Occasionally a politician takes a walk outside the walled city of Fantasyland, sees reality, and decides to tell at least a portion of the truth. It’s a rare event, and, in order to witness it, you have to be quick.
Sunday, Democratic Governor Martin O’Malley of Maryland told CBS, “We’re not better off under Obama…” It took all of one day for O’Malley to get back on the reservation. He told CNN on Monday: “We are clearly better off as a country now because we’re creating jobs rather than losing them.” So clearly better off in fact, that he had no idea about it just the day before.
I really wish I had been there for the phone call that changed his mind. It obviously wasn’t a re-assessment of reality that did it. America isn’t better off under Obama. Period. O’Malley originally, and correctly, stated this. But his original point was that America wouldn’t have been better off under anyone because Bush’s presidency has had, in his mind, a longterm deleterious effect on America’s economy. Oh.
Presidential responsibility cuts both ways, though. You can’t say, “It takes eight or so years for an administration’s policies to really have their full effect, so we’re suffering from my predecessor’s mistakes” and then say, “Everything good that’s happening now is because of my policies.” And that’s just what this administration has been doing.
You can’t have it both ways. If Bush’s policies created the current economic downturn, then you can’t say the country is “better off under Obama,” because even if we were better off, it would be Bush’s fault, not Obama’s. O’Malley must have recognized this at some point and tried to develop a spin on the truth. He may even have been proud of its cleverness: “Let’s see…we can’t say we’re actually better off because people know they’re not… Oh, but we could say we’re not better off because of Bush. There’s no way to prove that one way or the other, so that should work to divert the attention off of the current administration. Brilliant!” Then he delivers the line, and probably realized as it was exiting his mouth how stupid it sounded: “We’re not better off under Obama, but that’s not the point of this election. The point of this election is to assess George W. Bush’s presidency.” Huh? Even CBS’s Schieffer knew how to respond to that one: “George Bush isn’t on the ballots.” Exactly.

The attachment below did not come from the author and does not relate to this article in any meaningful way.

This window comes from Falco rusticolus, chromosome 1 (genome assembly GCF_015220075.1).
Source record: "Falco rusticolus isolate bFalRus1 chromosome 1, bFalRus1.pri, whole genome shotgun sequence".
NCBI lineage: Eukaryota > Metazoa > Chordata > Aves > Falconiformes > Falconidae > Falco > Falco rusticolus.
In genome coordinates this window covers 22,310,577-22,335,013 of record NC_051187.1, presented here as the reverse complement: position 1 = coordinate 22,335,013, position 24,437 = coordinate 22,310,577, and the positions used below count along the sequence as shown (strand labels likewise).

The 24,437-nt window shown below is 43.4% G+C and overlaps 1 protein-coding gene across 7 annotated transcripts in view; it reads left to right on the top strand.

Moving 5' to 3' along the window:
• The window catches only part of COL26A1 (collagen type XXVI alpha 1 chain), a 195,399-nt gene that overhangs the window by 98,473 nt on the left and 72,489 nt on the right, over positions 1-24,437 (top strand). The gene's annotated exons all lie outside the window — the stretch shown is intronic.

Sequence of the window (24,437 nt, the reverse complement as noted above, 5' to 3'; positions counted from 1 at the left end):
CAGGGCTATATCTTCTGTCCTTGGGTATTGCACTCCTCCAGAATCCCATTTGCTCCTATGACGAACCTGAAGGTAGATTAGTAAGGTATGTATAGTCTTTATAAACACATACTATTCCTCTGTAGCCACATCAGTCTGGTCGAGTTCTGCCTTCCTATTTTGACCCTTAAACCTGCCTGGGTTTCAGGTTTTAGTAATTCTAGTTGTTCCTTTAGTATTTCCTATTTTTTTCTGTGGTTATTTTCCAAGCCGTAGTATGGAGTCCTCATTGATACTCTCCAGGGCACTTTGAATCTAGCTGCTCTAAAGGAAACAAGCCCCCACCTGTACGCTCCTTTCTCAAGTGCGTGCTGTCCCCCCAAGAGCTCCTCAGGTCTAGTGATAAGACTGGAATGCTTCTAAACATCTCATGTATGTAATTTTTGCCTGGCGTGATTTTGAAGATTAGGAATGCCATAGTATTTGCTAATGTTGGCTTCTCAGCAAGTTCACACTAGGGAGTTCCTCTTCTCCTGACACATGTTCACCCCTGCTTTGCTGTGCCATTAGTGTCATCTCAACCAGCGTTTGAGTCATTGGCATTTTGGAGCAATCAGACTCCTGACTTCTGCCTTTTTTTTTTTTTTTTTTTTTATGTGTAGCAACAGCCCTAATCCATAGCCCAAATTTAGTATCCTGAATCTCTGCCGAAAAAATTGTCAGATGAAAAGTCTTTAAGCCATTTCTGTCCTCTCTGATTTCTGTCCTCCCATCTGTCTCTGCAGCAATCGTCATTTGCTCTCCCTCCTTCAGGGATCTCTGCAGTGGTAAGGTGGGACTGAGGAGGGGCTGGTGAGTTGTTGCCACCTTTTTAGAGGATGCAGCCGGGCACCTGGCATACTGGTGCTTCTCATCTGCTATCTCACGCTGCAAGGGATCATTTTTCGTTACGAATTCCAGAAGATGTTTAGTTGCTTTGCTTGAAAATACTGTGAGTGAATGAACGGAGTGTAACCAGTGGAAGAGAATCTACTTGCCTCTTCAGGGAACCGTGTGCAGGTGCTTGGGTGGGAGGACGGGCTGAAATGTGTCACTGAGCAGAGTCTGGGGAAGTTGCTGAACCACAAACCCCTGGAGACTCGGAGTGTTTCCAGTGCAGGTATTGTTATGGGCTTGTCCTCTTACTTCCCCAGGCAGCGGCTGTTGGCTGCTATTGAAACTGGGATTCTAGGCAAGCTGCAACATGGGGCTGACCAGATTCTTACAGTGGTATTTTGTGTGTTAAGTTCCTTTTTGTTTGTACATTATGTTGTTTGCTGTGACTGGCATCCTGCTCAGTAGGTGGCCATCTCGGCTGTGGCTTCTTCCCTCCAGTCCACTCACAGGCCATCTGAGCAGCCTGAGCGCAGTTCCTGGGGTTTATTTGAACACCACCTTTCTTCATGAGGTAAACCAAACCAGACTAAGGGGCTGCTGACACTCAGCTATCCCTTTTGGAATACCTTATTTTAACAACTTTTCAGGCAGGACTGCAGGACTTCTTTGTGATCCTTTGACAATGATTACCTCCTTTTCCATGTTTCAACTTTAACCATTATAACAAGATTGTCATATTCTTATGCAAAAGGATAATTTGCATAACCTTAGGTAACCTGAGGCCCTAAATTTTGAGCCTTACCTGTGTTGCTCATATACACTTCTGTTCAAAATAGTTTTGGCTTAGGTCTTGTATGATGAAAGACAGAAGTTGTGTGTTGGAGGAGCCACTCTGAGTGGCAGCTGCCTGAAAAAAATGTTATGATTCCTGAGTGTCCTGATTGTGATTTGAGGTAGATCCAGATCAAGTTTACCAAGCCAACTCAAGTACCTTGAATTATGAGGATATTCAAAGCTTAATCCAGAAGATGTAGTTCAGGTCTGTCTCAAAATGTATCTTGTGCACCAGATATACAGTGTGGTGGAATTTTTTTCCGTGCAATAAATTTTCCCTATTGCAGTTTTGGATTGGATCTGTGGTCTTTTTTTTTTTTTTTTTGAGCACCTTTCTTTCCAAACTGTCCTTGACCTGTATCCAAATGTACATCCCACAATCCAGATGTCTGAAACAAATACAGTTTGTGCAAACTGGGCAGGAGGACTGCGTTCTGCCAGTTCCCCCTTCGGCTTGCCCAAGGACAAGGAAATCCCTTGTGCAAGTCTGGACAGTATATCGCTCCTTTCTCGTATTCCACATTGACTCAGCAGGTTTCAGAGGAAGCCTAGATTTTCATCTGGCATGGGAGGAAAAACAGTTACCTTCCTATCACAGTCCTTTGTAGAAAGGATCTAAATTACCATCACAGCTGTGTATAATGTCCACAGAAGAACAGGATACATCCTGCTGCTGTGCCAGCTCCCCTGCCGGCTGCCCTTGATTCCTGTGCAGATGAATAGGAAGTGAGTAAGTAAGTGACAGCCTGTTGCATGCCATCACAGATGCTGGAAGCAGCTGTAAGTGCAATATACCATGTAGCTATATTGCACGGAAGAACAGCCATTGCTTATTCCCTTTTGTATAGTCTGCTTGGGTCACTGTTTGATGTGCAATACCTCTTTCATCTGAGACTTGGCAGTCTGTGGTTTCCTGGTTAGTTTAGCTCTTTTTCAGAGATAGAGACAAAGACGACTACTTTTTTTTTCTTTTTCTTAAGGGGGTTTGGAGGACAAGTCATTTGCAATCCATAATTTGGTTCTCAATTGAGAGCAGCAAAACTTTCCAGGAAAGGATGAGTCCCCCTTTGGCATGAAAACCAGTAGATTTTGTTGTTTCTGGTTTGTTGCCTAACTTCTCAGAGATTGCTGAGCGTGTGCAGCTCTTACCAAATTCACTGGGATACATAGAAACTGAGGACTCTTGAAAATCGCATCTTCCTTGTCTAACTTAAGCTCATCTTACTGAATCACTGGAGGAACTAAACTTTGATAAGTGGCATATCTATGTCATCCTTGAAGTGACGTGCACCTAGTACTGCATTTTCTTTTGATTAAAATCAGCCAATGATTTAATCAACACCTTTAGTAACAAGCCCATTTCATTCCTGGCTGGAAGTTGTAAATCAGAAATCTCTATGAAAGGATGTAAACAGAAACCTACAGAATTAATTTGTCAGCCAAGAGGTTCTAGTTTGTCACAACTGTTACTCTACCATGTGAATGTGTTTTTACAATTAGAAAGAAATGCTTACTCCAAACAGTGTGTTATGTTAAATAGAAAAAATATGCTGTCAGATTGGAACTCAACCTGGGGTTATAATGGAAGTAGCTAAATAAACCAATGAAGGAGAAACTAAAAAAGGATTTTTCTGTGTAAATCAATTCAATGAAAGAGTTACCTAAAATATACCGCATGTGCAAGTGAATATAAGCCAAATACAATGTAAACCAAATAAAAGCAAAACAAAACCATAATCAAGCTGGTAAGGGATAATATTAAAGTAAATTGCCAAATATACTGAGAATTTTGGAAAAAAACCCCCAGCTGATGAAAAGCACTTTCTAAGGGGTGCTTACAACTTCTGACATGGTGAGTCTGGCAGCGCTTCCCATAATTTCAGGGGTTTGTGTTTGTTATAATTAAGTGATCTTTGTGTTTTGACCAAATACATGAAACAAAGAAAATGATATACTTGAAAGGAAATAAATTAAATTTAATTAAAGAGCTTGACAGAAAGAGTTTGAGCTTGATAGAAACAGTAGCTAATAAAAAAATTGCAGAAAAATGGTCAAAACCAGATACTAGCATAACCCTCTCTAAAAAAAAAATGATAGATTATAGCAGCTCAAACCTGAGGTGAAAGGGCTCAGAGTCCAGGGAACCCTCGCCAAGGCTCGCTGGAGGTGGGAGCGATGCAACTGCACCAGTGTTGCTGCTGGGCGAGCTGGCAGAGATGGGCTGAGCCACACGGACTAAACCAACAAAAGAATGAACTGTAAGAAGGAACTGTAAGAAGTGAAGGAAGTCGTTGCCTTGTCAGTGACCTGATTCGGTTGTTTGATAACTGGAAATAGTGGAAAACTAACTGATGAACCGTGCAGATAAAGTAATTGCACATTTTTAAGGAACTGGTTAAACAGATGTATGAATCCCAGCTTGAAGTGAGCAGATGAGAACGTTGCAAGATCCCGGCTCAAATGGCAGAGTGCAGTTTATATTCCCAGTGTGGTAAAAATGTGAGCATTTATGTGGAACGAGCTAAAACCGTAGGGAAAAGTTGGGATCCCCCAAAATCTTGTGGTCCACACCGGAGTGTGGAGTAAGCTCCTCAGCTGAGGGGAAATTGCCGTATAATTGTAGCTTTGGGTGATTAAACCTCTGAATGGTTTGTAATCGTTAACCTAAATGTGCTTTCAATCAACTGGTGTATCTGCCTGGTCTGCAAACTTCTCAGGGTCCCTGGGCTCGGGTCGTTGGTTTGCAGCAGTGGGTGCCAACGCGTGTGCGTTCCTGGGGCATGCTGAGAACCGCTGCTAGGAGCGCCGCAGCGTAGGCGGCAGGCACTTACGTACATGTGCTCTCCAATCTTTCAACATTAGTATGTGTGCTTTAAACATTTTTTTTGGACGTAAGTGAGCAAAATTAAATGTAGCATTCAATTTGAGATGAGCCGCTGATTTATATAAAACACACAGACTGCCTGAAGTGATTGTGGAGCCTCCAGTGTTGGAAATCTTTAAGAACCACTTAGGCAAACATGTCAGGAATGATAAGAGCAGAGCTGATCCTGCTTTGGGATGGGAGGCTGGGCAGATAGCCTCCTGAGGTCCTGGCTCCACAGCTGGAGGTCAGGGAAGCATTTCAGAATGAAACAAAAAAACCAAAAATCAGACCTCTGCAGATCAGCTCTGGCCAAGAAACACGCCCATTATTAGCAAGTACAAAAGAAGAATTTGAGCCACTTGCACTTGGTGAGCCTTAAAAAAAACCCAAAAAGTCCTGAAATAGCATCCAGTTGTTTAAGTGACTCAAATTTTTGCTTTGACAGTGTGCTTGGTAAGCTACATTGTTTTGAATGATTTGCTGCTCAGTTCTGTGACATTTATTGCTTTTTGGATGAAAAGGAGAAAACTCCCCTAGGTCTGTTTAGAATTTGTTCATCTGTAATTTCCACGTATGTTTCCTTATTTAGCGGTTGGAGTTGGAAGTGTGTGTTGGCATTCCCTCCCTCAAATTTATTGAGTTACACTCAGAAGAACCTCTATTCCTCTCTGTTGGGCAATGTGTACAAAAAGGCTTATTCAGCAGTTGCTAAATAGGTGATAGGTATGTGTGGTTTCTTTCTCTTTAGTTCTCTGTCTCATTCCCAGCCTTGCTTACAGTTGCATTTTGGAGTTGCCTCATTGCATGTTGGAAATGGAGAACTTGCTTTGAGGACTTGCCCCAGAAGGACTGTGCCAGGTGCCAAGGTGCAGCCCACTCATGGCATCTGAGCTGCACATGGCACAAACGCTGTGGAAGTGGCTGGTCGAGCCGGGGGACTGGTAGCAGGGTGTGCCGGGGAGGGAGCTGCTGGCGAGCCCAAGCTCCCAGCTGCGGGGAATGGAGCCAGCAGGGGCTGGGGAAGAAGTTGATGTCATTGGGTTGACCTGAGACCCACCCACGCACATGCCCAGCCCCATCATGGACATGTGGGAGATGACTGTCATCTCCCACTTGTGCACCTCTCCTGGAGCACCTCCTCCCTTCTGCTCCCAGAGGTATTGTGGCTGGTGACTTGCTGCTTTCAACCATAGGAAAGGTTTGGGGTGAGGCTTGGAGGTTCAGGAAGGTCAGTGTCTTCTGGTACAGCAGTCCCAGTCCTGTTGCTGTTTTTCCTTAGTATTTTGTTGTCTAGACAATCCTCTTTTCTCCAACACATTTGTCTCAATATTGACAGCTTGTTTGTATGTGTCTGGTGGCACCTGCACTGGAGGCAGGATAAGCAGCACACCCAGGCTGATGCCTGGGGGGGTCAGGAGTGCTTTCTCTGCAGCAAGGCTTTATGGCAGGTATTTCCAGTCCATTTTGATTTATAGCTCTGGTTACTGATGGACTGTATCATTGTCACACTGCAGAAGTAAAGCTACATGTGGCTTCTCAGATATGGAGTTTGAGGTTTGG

What did the phone call sound like that turned Sunday spin into Monday mendacity? I don’t know. I reckon it went something like this:
ObamaTeam: “Hey, O’Malley! It doesn’t sound so good to say we’re not better off. So say we are.”
O’Malley: “Yeah, but that isn’t true.”
OM: “Well, people know it isn’t true… I mean you’re talking to people about something they can easily verify. And they know they’re not better off. It’s no secret things are pretty bad right now as far as unemployment, food and gas prices, inflation, you know… things people have to deal with every day.”
OM: “So you want me to just tell people things are going well, even though it’s patently obvious they are not?”
OT: “Now you’re getting it…”
When are people going to get it? If you were sitting jobless in front of a scant meal with no gas in your vehicle and a few worthless scraps of Federal Reserve notes in your pocket, why would it matter if someone said you were better off? You’d think to yourself, I’m not better off. And then a voice would waft in dreamily from the great void: Oh no… but you are. You aaaarrrrre. And pixie dust would float down and the whole scene would transform before your eyes: a cheap feast, mortgage paid, full tank of gas on someone else’s dime, an easy well-paying job without any taxes…
If Obama supporters have been conditioned this effectively, I think Republicans should take advantage of it: Just start saying the opposite of what they know to be true. That way the reverse filter on the average Democrat’s brain will start to inadvertently hear the truth: Republican… saying… some… thing. Reversing to access truth… AAHH! Malfunction. Malfunction. Reality corroding fantasy processor… must drink more… kool-aid.